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Issue 123 - January 2012 (2nd Edition) - Page 5

What is a Facebook Survey Scam? - Survey Scams Explained

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Overview

Over recent years, Facebook has been plagued by the type of nefarious scheme that we refer to collectively as survey scams. The tactics used by these survey scammers vary between incarnations of the scam. But, scratch the surface, and you will find that they are all basically the same old con. This article describes in general terms how these scams work, how to avoid them and how you can help combat them.

View list of articles about current surveys scams





To illustrate how such scams work, I'll use examples from a recent survey scam that targeted JB Hi-Fi.


How a Typical Survey Scam Plays Out

A seemingly enticing offer appears on Facebook Walls or is sent out via email. Often, the post promises free gifts, products or services for those who click a link in the message. In other cases, the post may promise access to titillating videos and photographs or breaking news stories. A common ploy is to offer potential victims a free gift card from a well-known retailer or take-away food outlet.

A typical survey scam post as it appears on a user's wall

JB HiFi Survey Scam


If victims fall for the ruse and click the link, they will be taken to an initial page that outlines the first steps they must carry out to procure their free gift. Users will be instructed to first "Share" or "Like" the page and then post a comment:
JB Hi-Fi Survey Scam share page

By following the outlined steps, victims are promoting the very same fraudulent offers to their Facebook friends. Thus, following the instructions effectively turns victims into spammers.

Next, victims will be told that, before receiving their free gift, they must participate in one or more "surveys" or offers to verify that they are human:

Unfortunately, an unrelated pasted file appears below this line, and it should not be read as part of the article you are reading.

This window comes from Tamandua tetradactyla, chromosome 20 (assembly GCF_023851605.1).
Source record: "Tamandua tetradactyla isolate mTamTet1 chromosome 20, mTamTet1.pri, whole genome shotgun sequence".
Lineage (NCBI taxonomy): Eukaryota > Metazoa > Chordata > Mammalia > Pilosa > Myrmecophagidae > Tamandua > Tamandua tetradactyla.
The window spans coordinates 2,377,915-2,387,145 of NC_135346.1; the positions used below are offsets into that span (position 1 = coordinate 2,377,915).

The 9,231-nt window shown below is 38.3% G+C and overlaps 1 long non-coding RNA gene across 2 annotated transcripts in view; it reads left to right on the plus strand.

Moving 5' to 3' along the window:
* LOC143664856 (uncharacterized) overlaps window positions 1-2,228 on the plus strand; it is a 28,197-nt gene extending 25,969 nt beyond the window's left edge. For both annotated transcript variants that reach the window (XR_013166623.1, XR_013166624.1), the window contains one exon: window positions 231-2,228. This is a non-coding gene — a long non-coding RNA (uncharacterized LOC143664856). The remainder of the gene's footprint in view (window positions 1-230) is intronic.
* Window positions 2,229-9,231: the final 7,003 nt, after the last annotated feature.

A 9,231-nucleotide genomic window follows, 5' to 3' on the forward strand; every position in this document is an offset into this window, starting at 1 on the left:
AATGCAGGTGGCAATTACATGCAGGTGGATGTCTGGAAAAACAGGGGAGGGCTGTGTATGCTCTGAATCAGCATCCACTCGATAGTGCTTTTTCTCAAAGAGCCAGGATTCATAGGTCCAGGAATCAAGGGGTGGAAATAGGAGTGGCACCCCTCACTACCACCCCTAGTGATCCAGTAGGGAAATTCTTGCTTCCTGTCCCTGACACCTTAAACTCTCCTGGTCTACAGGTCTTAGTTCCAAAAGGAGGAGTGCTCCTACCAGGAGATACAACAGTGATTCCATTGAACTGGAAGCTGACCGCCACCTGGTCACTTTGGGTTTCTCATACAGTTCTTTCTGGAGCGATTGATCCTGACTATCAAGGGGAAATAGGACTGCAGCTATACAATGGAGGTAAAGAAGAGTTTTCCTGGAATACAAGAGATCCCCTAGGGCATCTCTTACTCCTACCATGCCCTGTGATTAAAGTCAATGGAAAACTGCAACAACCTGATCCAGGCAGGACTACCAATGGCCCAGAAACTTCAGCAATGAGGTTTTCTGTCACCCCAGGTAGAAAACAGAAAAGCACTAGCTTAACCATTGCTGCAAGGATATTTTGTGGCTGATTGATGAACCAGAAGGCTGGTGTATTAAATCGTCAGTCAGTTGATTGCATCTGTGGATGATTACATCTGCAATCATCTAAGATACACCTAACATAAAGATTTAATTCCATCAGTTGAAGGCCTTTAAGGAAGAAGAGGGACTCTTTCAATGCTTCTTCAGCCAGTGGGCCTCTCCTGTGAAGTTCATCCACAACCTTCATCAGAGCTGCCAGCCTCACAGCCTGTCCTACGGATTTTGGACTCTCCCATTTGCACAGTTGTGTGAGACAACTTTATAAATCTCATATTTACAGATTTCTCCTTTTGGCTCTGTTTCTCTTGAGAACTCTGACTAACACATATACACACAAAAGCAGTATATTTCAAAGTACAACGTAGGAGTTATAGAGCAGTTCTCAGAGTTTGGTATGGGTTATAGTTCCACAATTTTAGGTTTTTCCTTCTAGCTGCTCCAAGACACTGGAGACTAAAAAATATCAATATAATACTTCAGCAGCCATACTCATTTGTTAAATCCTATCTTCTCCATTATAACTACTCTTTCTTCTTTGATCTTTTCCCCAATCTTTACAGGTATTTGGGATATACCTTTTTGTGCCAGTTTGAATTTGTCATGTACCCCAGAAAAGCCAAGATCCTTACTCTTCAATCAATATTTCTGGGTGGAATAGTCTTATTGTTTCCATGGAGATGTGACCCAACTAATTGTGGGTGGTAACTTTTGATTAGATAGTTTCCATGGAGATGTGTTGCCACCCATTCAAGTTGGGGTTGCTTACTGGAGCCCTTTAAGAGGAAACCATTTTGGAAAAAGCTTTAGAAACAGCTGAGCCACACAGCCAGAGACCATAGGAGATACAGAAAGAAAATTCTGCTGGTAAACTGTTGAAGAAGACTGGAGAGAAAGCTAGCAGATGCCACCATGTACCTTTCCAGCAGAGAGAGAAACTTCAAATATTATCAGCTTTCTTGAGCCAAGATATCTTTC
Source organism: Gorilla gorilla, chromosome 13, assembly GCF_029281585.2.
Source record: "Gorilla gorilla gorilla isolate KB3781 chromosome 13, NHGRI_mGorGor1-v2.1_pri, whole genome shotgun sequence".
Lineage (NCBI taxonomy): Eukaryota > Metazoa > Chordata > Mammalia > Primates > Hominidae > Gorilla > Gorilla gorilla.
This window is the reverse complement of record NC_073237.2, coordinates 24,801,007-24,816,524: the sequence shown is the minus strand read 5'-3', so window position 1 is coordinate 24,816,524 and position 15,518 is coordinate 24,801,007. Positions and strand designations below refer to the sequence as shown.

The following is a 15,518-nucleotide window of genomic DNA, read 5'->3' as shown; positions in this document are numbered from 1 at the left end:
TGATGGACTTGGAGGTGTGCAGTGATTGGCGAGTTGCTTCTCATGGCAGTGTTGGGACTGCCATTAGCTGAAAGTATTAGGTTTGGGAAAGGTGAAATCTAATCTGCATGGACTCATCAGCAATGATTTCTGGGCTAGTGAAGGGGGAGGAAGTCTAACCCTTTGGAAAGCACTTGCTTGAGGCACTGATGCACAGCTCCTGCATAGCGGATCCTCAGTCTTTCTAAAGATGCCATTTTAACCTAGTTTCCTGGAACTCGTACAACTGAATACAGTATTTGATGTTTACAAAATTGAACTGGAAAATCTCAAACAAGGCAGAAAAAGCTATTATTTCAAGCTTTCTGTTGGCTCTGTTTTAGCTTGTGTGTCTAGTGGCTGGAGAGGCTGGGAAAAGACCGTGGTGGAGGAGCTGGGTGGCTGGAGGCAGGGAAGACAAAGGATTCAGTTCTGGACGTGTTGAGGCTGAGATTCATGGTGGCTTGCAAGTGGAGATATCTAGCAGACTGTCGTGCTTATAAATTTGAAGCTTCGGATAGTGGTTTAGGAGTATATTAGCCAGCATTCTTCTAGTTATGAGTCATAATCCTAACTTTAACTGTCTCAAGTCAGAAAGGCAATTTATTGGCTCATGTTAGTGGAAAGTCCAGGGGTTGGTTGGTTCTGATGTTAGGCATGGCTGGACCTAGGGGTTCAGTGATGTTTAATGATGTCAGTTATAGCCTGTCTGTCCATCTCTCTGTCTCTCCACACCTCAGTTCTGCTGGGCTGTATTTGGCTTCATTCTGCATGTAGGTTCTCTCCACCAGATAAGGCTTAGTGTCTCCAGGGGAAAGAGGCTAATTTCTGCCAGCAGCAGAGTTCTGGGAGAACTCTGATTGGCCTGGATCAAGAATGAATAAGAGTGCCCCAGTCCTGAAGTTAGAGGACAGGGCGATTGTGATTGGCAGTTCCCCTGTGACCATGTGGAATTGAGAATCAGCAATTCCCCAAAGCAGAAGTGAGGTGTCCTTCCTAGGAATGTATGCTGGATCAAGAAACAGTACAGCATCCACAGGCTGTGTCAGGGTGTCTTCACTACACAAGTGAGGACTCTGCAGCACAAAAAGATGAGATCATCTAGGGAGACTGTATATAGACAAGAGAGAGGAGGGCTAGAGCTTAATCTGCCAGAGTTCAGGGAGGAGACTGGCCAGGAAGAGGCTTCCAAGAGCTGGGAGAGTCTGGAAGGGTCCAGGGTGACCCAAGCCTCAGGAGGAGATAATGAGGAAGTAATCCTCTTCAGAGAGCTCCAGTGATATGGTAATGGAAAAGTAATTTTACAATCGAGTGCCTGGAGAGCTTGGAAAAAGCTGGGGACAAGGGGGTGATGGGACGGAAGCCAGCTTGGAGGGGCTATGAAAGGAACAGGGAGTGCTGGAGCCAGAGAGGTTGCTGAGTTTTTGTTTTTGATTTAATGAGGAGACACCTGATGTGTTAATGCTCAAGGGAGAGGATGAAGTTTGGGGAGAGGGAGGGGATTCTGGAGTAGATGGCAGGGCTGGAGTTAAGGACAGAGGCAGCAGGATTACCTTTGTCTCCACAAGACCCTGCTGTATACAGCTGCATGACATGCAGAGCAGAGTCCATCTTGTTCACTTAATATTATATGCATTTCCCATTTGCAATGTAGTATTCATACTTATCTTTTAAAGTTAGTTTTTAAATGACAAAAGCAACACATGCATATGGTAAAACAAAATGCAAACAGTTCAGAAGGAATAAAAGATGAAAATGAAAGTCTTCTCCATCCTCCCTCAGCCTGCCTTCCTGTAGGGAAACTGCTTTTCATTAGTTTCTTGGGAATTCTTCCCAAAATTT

JB Hi-Fi Survey verify page

But completing the survey is still not enough to claim the promised gift. Some of the "survey" pages ask users to provide personal information including name, address and contact details, ostensibly to allow them to go in the draw for a prize. Others invite them to download dubious toolbars, games or software. Still others will claim that users must provide their mobile phone number - thereby subscribing to absurdly expensive text messaging services - in order to get the results of a survey or go in the running for a prize:

The user will soon find him or herself caught in a confusing tangle of open webpages, all offering supposedly free gifts or services in exchange for participating. Often, trying to exit the pages will call up various "alerts" that try to convince the person to stay on the page rather than navigate away.

JB Hi-Fi Survey verify page

In any case, regardless of how many surveys are completed, the user will never receive the promised gift. The offer of the gift is simply the bait used to entice people into clicking the spam link in the first place. And, victims may also be faced with large phone bills for unwanted mobile phone services and, if they have provided name and contact details, they may be inundated with unwanted promotional emails, phone calls and junk mail as well.

Rogue Applications

Some survey scam versions entice users to install a rogue Facebook application as part of the first steps to receiving their (non-existent) gifts. Once given permission by the user, these rogue apps can then repeatedly spam the user's friends with more bogus promotions and scam posts.